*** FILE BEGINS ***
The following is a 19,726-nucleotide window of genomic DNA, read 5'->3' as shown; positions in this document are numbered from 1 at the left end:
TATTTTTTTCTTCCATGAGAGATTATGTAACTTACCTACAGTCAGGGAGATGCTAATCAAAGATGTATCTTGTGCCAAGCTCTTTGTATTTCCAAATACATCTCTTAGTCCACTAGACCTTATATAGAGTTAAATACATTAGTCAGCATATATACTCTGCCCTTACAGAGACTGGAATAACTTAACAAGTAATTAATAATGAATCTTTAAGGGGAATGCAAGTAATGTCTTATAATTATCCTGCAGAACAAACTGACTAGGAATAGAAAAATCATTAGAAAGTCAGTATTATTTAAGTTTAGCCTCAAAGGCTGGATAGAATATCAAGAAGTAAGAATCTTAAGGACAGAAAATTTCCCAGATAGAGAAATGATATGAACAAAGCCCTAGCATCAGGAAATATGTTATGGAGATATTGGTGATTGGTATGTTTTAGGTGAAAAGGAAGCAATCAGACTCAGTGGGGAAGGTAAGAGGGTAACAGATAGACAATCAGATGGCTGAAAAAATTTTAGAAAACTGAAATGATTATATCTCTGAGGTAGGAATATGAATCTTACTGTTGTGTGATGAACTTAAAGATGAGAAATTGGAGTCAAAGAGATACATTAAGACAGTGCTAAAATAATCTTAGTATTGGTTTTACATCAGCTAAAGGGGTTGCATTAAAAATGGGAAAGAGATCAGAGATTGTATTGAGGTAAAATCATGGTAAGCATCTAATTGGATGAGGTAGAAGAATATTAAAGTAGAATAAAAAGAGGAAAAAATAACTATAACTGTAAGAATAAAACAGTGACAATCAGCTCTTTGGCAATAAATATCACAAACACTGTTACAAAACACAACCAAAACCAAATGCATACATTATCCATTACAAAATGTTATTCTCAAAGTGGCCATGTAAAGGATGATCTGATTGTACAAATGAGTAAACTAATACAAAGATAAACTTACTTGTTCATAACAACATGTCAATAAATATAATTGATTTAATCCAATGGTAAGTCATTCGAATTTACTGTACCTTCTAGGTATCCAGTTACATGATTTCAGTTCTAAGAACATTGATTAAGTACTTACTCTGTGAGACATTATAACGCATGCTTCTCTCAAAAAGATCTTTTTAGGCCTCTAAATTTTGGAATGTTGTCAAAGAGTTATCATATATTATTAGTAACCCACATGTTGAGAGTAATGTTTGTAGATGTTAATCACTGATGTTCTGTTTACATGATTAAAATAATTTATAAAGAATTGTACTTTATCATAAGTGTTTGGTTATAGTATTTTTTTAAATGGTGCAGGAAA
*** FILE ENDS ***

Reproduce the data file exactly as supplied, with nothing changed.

The following is a 19,726-nucleotide window of genomic DNA, read 5'->3' as shown; positions in this document are numbered from 1 at the left end:
TATTTTTTTCTTCCATGAGAGATTATGTAACTTACCTACAGTCAGGGAGATGCTAATCAAAGATGTATCTTGTGCCAAGCTCTTTGTATTTCCAAATACATCTCTTAGTCCACTAGACCTTATATAGAGTTAAATACATTAGTCAGCATATATACTCTGCCCTTACAGAGACTGGAATAACTTAACAAGTAATTAATAATGAATCTTTAAGGGGAATGCAAGTAATGTCTTATAATTATCCTGCAGAACAAACTGACTAGGAATAGAAAAATCATTAGAAAGTCAGTATTATTTAAGTTTAGCCTCAAAGGCTGGATAGAATATCAAGAAGTAAGAATCTTAAGGACAGAAAATTTCCCAGATAGAGAAATGATATGAACAAAGCCCTAGCATCAGGAAATATGTTATGGAGATATTGGTGATTGGTATGTTTTAGGTGAAAAGGAAGCAATCAGACTCAGTGGGGAAGGTAAGAGGGTAACAGATAGACAATCAGATGGCTGAAAAAATTTTAGAAAACTGAAATGATTATATCTCTGAGGTAGGAATATGAATCTTACTGTTGTGTGATGAACTTAAAGATGAGAAATTGGAGTCAAAGAGATACATTAAGACAGTGCTAAAATAATCTTAGTATTGGTTTTACATCAGCTAAAGGGGTTGCATTAAAAATGGGAAAGAGATCAGAGATTGTATTGAGGTAAAATCATGGTAAGCATCTAATTGGATGAGGTAGAAGAATATTAAAGTAGAATAAAAAGAGGAAAAAATAACTATAACTGTAAGAATAAAACAGTGACAATCAGCTCTTTGGCAATAAATATCACAAACACTGTTACAAAACACAACCAAAACCAAATGCATACATTATCCATTACAAAATGTTATTCTCAAAGTGGCCATGTAAAGGATGATCTGATTGTACAAATGAGTAAACTAATACAAAGATAAACTTACTTGTTCATAACAACATGTCAATAAATATAATTGATTTAATCCAATGGTAAGTCATTCGAATTTACTGTACCTTCTAGGTATCCAGTTACATGATTTCAGTTCTAAGAACATTGATTAAGTACTTACTCTGTGAGACATTATAACGCATGCTTCTCTCAAAAAGATCTTTTTAGGCCTCTAAATTTTGGAATGTTGTCAAAGAGTTATCATATATTATTAGTAACCCACATGTTGAGAGTAATGTTTGTAGATGTTAATCACTGATGTTCTGTTTACATGATTAAAATAATTTATAAAGAATTGTACTTTATCATAAGTGTTTGGTTATAGTATTTTTTTAAATGGTGCAGGAAA